The downside of this is that it requires a fair amount of technical knowledge and business acumen to build an effective solution. Because it is so open, it is critical to get the design right and implement using best practices for the solution to work. A well designed solution will facilitate a truly real time interactive solution that will very effectively facilitate a distributed business performance management process at scale. A poor design or build will quickly make the system sub-optimal and not user friendly.
User Interface and use of Excel
Both system have a pretty robust web based interface. They work slightly differently and I will not get into the nitty-gritty of the clicks, features and functions. Both offer capabilities for visualization, dashboarding, input capabilities, workflow etc.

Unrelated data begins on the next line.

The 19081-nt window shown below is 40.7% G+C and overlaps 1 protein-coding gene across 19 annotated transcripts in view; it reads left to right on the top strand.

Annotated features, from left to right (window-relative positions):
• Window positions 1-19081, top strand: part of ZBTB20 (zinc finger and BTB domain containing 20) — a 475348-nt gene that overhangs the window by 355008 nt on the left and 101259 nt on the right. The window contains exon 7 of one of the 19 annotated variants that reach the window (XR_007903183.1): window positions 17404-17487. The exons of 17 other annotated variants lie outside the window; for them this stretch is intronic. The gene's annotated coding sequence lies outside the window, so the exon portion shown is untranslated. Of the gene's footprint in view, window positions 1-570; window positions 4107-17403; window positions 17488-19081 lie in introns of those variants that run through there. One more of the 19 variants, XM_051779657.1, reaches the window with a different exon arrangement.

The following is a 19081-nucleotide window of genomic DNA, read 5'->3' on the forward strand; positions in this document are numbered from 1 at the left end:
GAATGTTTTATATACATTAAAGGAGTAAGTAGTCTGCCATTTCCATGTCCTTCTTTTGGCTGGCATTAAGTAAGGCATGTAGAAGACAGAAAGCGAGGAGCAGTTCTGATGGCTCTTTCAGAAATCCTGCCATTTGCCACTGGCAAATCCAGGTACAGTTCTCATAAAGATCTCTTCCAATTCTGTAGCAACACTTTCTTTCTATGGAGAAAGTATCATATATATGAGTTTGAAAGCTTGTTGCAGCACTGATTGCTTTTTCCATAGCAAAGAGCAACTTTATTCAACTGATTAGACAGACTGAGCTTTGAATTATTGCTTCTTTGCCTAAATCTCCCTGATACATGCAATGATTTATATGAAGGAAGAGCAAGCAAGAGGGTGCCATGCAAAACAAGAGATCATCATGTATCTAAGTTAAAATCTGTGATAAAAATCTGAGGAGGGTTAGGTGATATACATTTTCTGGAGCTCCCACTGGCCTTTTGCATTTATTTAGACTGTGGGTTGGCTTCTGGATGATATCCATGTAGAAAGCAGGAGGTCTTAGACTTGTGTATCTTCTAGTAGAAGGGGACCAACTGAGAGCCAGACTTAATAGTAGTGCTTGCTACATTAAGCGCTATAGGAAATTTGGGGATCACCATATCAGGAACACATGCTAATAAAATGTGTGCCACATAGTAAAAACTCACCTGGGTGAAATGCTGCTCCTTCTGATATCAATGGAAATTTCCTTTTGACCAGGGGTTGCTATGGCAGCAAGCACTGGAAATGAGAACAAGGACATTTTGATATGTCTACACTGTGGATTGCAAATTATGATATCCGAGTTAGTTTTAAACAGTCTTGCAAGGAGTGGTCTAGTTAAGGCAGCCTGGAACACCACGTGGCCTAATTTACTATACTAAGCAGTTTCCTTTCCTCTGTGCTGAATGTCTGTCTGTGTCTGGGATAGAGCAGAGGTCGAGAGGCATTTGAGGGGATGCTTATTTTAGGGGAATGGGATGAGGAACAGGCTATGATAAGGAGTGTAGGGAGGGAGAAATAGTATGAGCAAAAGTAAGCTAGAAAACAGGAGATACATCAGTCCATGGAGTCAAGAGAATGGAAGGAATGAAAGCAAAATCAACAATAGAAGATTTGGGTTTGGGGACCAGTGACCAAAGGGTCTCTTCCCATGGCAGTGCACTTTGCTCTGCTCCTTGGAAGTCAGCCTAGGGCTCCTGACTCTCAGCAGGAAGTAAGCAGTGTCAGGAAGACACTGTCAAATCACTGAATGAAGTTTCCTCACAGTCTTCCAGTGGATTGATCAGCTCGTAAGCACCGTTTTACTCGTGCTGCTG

The major difference here is the lack of live and interactive Excel interface by Anaplan. I think this is where all the new Cloud vendors in this space got it wrong. I am sure there is a cost befit to not having to support an Excel add-on and deal with the various versions of the SW and periodic updates. But the assumption that people will not need to use Excel is simply incorrect. We all listened to statements declaring the end of Excel since the early 2000s and as of today the tool is still a critical enabler of analytics and reporting. Excel is here to stay, there is nothing that will replace the flexibility of Excel for the finance or business analytics user.